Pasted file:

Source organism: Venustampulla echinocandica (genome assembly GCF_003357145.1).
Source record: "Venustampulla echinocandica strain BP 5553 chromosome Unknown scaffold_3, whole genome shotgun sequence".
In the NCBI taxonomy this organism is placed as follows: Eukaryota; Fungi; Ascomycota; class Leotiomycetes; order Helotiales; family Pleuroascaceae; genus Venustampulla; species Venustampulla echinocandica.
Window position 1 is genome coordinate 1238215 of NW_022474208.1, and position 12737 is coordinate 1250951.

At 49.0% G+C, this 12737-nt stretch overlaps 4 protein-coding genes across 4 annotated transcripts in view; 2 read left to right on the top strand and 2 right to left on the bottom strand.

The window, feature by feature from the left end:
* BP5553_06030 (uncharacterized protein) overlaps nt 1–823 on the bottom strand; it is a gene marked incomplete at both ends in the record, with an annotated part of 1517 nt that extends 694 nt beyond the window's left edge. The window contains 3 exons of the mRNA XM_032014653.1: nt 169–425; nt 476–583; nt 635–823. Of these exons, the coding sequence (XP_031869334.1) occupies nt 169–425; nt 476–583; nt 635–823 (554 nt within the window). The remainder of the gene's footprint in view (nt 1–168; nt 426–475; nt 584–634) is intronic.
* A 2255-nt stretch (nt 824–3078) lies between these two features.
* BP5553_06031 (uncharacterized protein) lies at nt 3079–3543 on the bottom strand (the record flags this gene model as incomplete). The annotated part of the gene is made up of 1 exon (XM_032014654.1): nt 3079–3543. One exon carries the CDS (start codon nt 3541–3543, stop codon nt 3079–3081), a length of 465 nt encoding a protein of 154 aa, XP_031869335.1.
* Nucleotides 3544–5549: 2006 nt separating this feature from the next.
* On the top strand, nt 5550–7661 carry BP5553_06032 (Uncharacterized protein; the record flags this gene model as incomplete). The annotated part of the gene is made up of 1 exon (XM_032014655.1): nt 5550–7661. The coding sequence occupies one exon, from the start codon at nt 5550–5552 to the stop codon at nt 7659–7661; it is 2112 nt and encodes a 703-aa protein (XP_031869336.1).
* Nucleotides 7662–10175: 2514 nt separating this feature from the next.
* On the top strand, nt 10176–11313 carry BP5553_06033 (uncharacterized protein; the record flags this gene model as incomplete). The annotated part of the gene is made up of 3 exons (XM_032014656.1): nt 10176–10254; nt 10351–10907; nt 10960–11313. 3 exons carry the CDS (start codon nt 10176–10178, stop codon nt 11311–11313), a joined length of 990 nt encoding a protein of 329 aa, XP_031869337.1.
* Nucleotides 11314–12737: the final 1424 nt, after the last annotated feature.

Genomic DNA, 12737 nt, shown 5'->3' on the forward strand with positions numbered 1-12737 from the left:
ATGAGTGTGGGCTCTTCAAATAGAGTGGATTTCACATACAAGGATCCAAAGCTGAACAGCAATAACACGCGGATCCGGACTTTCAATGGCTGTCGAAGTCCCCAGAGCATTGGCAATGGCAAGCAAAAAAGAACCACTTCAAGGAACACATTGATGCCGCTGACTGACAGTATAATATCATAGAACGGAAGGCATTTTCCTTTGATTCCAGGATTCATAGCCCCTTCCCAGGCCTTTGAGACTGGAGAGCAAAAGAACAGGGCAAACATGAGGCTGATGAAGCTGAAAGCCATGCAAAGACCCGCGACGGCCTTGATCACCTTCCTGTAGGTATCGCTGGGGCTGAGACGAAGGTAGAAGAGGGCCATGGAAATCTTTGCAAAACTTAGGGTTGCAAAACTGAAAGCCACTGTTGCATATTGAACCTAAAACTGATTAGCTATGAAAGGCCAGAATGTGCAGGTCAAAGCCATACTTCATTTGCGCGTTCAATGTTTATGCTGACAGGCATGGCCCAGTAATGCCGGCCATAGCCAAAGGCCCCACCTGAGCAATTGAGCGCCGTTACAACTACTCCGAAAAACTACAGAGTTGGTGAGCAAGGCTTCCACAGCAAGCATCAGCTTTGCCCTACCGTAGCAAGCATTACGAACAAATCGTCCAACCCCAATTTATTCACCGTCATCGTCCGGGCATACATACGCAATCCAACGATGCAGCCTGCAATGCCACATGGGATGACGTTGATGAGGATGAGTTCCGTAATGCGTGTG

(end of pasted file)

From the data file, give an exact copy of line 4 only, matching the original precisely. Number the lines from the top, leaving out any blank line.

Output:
Window position 1 is genome coordinate 1238215 of NW_022474208.1, and position 12737 is coordinate 1250951.